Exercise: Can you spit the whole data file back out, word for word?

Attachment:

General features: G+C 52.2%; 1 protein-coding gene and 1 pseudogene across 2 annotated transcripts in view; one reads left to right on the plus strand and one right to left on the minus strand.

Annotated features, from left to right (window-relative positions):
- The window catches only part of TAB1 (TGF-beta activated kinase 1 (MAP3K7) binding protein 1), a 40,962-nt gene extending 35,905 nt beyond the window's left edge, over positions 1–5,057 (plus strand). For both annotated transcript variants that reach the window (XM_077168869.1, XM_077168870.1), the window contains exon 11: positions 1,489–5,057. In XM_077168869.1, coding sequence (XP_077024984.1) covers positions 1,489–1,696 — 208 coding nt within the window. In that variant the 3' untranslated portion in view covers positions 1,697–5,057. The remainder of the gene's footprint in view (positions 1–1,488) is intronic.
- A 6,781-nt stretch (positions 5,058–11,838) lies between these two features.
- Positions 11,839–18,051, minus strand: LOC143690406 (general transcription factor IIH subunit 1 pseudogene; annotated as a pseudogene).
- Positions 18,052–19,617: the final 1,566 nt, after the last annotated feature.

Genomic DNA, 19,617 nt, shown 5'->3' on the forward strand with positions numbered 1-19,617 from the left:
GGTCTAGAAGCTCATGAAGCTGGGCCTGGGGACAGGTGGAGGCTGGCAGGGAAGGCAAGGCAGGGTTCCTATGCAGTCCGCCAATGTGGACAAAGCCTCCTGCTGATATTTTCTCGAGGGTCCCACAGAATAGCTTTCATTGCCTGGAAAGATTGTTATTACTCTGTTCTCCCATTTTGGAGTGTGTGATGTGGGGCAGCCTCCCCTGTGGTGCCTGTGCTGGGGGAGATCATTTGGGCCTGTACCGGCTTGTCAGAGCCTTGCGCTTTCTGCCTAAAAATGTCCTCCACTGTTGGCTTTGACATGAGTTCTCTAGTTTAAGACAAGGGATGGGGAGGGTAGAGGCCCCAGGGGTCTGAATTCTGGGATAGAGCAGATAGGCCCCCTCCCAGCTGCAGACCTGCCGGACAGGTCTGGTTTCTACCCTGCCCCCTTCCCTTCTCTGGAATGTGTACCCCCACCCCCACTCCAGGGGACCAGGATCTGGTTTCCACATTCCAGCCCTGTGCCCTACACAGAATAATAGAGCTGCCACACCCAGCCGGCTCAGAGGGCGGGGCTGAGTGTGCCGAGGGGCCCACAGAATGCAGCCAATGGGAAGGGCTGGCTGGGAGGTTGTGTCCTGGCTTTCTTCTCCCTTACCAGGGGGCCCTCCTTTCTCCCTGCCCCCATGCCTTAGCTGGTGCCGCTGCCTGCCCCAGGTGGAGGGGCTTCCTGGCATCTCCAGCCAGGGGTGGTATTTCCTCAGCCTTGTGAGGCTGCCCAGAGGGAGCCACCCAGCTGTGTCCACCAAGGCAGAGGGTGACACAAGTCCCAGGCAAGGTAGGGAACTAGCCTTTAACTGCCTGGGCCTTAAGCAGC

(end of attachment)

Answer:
General features: G+C 52.2%; 1 protein-coding gene and 1 pseudogene across 2 annotated transcripts in view; one reads left to right on the plus strand and one right to left on the minus strand.

Annotated features, from left to right (window-relative positions):
- The window catches only part of TAB1 (TGF-beta activated kinase 1 (MAP3K7) binding protein 1), a 40,962-nt gene extending 35,905 nt beyond the window's left edge, over positions 1–5,057 (plus strand). For both annotated transcript variants that reach the window (XM_077168869.1, XM_077168870.1), the window contains exon 11: positions 1,489–5,057. In XM_077168869.1, coding sequence (XP_077024984.1) covers positions 1,489–1,696 — 208 coding nt within the window. In that variant the 3' untranslated portion in view covers positions 1,697–5,057. The remainder of the gene's footprint in view (positions 1–1,488) is intronic.
- A 6,781-nt stretch (positions 5,058–11,838) lies between these two features.
- Positions 11,839–18,051, minus strand: LOC143690406 (general transcription factor IIH subunit 1 pseudogene; annotated as a pseudogene).
- Positions 18,052–19,617: the final 1,566 nt, after the last annotated feature.

Genomic DNA, 19,617 nt, shown 5'->3' on the forward strand with positions numbered 1-19,617 from the left:
GGTCTAGAAGCTCATGAAGCTGGGCCTGGGGACAGGTGGAGGCTGGCAGGGAAGGCAAGGCAGGGTTCCTATGCAGTCCGCCAATGTGGACAAAGCCTCCTGCTGATATTTTCTCGAGGGTCCCACAGAATAGCTTTCATTGCCTGGAAAGATTGTTATTACTCTGTTCTCCCATTTTGGAGTGTGTGATGTGGGGCAGCCTCCCCTGTGGTGCCTGTGCTGGGGGAGATCATTTGGGCCTGTACCGGCTTGTCAGAGCCTTGCGCTTTCTGCCTAAAAATGTCCTCCACTGTTGGCTTTGACATGAGTTCTCTAGTTTAAGACAAGGGATGGGGAGGGTAGAGGCCCCAGGGGTCTGAATTCTGGGATAGAGCAGATAGGCCCCCTCCCAGCTGCAGACCTGCCGGACAGGTCTGGTTTCTACCCTGCCCCCTTCCCTTCTCTGGAATGTGTACCCCCACCCCCACTCCAGGGGACCAGGATCTGGTTTCCACATTCCAGCCCTGTGCCCTACACAGAATAATAGAGCTGCCACACCCAGCCGGCTCAGAGGGCGGGGCTGAGTGTGCCGAGGGGCCCACAGAATGCAGCCAATGGGAAGGGCTGGCTGGGAGGTTGTGTCCTGGCTTTCTTCTCCCTTACCAGGGGGCCCTCCTTTCTCCCTGCCCCCATGCCTTAGCTGGTGCCGCTGCCTGCCCCAGGTGGAGGGGCTTCCTGGCATCTCCAGCCAGGGGTGGTATTTCCTCAGCCTTGTGAGGCTGCCCAGAGGGAGCCACCCAGCTGTGTCCACCAAGGCAGAGGGTGACACAAGTCCCAGGCAAGGTAGGGAACTAGCCTTTAACTGCCTGGGCCTTAAGCAGC